A significant challenged we faced was figuring out how to assign tasks. Avi and Rishi being a strong full-stack developers, whereas Adshayan and Varun are stronger back-end developers. However Avi and Varun came into the hackathon with no knowledge of Flask, whereas Rishi and Adshayan have a strong Flask background, and insisted we built our project with Flask as it's easy to build a project on the fly.

It took a few hours to figure out what tasks we will all be doing but at the end everything seemed to have worked out great, with Adshayan taking lead on the back-end and Varun providing his Django knowledge to work on the logic, Avi taking lead on the Front-End with Rishi taking responsibility for integration of both ends.

Another smaller but crucial challenge we faced was on the back-end, figuring out our API endpoint design, what endpoints we need, don't need, how the logic will flow, how to set-up the relational database etc. This took hours to have a solid plan up and running, but with pure grit and motivation we were able to push through this challenge and many others. In the end we were able to make an incredible application with some amazing technologies and a great team!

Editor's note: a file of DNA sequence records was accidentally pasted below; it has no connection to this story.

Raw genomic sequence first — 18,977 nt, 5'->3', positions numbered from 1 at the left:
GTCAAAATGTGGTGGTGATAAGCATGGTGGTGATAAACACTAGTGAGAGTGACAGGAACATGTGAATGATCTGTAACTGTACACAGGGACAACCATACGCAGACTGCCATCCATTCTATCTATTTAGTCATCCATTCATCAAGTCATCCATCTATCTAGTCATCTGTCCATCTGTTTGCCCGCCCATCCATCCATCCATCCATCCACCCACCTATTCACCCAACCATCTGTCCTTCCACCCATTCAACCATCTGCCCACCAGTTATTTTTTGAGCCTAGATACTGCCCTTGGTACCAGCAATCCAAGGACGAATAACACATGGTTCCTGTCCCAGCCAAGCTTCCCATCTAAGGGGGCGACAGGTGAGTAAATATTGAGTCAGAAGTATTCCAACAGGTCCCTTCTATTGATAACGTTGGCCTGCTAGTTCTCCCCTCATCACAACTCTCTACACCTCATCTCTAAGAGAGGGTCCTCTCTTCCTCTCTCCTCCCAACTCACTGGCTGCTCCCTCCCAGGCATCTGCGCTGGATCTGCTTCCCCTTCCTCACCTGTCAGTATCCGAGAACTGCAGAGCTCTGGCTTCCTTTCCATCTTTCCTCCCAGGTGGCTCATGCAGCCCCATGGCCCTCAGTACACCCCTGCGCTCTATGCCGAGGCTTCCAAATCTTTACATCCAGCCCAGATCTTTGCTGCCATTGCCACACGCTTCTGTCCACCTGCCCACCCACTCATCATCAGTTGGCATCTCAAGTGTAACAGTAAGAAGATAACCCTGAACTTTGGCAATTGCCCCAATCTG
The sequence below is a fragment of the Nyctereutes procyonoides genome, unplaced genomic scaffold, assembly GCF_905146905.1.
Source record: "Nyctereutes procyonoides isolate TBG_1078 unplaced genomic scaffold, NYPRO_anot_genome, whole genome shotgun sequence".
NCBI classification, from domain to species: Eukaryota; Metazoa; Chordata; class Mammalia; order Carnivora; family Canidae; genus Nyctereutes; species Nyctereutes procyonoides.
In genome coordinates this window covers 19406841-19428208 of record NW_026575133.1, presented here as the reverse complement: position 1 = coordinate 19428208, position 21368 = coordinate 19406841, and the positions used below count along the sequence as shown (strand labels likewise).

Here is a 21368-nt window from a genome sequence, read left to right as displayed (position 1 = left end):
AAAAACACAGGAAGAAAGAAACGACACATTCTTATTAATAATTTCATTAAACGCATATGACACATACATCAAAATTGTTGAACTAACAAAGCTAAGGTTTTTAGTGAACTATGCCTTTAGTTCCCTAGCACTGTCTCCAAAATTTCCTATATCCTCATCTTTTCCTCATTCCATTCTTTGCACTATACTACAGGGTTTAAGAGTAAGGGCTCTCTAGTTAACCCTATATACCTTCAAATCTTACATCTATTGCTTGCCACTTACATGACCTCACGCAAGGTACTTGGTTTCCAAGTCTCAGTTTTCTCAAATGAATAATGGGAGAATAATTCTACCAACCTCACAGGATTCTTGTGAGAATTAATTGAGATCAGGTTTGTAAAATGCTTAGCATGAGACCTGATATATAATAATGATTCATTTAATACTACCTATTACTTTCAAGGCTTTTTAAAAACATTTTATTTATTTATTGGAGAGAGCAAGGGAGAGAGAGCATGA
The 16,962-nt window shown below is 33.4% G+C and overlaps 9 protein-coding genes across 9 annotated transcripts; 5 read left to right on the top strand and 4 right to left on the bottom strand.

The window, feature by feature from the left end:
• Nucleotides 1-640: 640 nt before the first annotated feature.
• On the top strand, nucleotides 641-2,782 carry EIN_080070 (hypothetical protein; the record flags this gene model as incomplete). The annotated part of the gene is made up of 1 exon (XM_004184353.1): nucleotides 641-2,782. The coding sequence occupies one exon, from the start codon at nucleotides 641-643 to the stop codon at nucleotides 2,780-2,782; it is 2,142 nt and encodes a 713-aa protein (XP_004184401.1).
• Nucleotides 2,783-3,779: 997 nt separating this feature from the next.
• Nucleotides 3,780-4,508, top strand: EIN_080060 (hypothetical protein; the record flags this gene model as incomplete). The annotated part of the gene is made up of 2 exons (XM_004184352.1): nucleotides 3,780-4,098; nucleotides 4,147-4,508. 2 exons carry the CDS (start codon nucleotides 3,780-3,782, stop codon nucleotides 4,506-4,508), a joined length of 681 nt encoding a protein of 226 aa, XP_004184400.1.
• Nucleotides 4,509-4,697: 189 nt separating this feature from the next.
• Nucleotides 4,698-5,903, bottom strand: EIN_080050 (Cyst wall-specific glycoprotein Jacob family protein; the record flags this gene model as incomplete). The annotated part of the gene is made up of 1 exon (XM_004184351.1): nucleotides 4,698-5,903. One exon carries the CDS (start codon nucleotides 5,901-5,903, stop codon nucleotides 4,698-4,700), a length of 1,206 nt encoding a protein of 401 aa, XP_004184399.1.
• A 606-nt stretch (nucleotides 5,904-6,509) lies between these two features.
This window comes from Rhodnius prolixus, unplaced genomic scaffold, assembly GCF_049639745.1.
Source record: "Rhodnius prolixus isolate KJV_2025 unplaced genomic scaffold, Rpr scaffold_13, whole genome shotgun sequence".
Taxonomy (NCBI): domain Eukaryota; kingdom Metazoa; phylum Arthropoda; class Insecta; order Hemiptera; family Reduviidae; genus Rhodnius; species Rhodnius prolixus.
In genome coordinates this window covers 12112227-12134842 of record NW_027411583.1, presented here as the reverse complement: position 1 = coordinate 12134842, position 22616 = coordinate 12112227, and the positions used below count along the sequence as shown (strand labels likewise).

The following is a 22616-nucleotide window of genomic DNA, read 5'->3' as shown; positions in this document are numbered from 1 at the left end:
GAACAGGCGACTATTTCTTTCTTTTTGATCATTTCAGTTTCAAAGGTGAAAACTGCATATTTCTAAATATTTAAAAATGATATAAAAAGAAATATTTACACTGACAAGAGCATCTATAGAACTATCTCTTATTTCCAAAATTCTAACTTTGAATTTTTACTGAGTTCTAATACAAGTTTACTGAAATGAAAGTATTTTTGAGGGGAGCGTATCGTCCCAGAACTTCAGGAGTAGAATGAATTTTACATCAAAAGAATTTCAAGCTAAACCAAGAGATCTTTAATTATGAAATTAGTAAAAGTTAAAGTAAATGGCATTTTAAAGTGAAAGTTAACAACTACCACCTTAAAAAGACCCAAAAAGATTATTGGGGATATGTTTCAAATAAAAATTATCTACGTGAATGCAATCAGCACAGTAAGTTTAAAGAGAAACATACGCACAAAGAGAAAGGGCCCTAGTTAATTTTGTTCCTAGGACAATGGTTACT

What we learned

We came into Hack the North with a mindset to learn, absorb and network. All the workshops throughout the "Gear Up" period gave us a chance to do exactly that. Regardless of a win, we wanted to be proud of everything we learned, and after 36 hours of intense coding we are extremely proud of the challenges we surmounted and the amazing people we met in Hack the North 2021.

For Avi, Rishi and Varun, this was their first ever Hackathon, and for Adshayan this was his first ever MLH Hackathon. This was one of the key reasons why we learned so much. Planning out a project in a timed environment, learning effective and quick communication strategies, mastering our knowledge of using Git, and most importantly, learning how to work as a team. We now have a deep understanding on how important the management and planning contributes to the overall success of a project.